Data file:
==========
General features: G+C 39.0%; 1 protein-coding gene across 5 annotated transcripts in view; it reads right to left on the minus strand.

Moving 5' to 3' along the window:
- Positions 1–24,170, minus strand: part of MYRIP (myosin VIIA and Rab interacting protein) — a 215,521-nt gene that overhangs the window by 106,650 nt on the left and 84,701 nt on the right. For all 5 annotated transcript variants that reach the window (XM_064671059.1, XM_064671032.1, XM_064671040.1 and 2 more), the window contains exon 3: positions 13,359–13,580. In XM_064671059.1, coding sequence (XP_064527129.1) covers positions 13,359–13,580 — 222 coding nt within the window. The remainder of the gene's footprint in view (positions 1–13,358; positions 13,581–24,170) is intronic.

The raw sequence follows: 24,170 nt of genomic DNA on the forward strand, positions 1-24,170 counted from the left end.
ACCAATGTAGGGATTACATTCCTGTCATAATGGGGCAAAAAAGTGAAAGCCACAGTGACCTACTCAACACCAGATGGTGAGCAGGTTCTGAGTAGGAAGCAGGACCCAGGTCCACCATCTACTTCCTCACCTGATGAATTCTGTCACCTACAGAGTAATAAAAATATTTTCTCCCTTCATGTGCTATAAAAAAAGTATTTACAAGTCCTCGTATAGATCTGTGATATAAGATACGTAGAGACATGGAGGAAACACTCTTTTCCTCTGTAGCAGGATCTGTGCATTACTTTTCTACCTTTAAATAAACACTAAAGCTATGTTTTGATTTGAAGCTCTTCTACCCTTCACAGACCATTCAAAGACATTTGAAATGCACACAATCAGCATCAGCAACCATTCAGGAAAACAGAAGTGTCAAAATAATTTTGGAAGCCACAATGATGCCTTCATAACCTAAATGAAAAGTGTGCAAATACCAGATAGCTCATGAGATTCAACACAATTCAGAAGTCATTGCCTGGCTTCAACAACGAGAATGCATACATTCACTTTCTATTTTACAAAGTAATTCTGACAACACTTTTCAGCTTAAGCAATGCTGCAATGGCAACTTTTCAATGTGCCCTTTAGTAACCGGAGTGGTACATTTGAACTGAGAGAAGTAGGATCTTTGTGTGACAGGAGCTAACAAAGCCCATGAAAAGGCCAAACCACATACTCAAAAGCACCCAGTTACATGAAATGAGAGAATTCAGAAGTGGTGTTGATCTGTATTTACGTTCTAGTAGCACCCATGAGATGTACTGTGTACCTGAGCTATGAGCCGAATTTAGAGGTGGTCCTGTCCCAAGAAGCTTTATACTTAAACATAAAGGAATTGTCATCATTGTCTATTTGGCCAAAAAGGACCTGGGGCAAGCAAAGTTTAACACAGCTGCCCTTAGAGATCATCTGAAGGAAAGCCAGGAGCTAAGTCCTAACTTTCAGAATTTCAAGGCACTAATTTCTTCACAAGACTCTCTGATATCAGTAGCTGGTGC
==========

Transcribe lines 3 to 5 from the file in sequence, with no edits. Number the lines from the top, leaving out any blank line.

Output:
- Positions 1–24,170, minus strand: part of MYRIP (myosin VIIA and Rab interacting protein) — a 215,521-nt gene that overhangs the window by 106,650 nt on the left and 84,701 nt on the right. For all 5 annotated transcript variants that reach the window (XM_064671059.1, XM_064671032.1, XM_064671040.1 and 2 more), the window contains exon 3: positions 13,359–13,580. In XM_064671059.1, coding sequence (XP_064527129.1) covers positions 13,359–13,580 — 222 coding nt within the window. The remainder of the gene's footprint in view (positions 1–13,358; positions 13,581–24,170) is intronic.

The raw sequence follows: 24,170 nt of genomic DNA on the forward strand, positions 1-24,170 counted from the left end.
ACCAATGTAGGGATTACATTCCTGTCATAATGGGGCAAAAAAGTGAAAGCCACAGTGACCTACTCAACACCAGATGGTGAGCAGGTTCTGAGTAGGAAGCAGGACCCAGGTCCACCATCTACTTCCTCACCTGATGAATTCTGTCACCTACAGAGTAATAAAAATATTTTCTCCCTTCATGTGCTATAAAAAAAGTATTTACAAGTCCTCGTATAGATCTGTGATATAAGATACGTAGAGACATGGAGGAAACACTCTTTTCCTCTGTAGCAGGATCTGTGCATTACTTTTCTACCTTTAAATAAACACTAAAGCTATGTTTTGATTTGAAGCTCTTCTACCCTTCACAGACCATTCAAAGACATTTGAAATGCACACAATCAGCATCAGCAACCATTCAGGAAAACAGAAGTGTCAAAATAATTTTGGAAGCCACAATGATGCCTTCATAACCTAAATGAAAAGTGTGCAAATACCAGATAGCTCATGAGATTCAACACAATTCAGAAGTCATTGCCTGGCTTCAACAACGAGAATGCATACATTCACTTTCTATTTTACAAAGTAATTCTGACAACACTTTTCAGCTTAAGCAATGCTGCAATGGCAACTTTTCAATGTGCCCTTTAGTAACCGGAGTGGTACATTTGAACTGAGAGAAGTAGGATCTTTGTGTGACAGGAGCTAACAAAGCCCATGAAAAGGCCAAACCACATACTCAAAAGCACCCAGTTACATGAAATGAGAGAATTCAGAAGTGGTGTTGATCTGTATTTACGTTCTAGTAGCACCCATGAGATGTACTGTGTACCTGAGCTATGAGCCGAATTTAGAGGTGGTCCTGTCCCAAGAAGCTTTATACTTAAACATAAAGGAATTGTCATCATTGTCTATTTGGCCAAAAAGGACCTGGGGCAAGCAAAGTTTAACACAGCTGCCCTTAGAGATCATCTGAAGGAAAGCCAGGAGCTAAGTCCTAACTTTCAGAATTTCAAGGCACTAATTTCTTCACAAGACTCTCTGATATCAGTAGCTGGTGC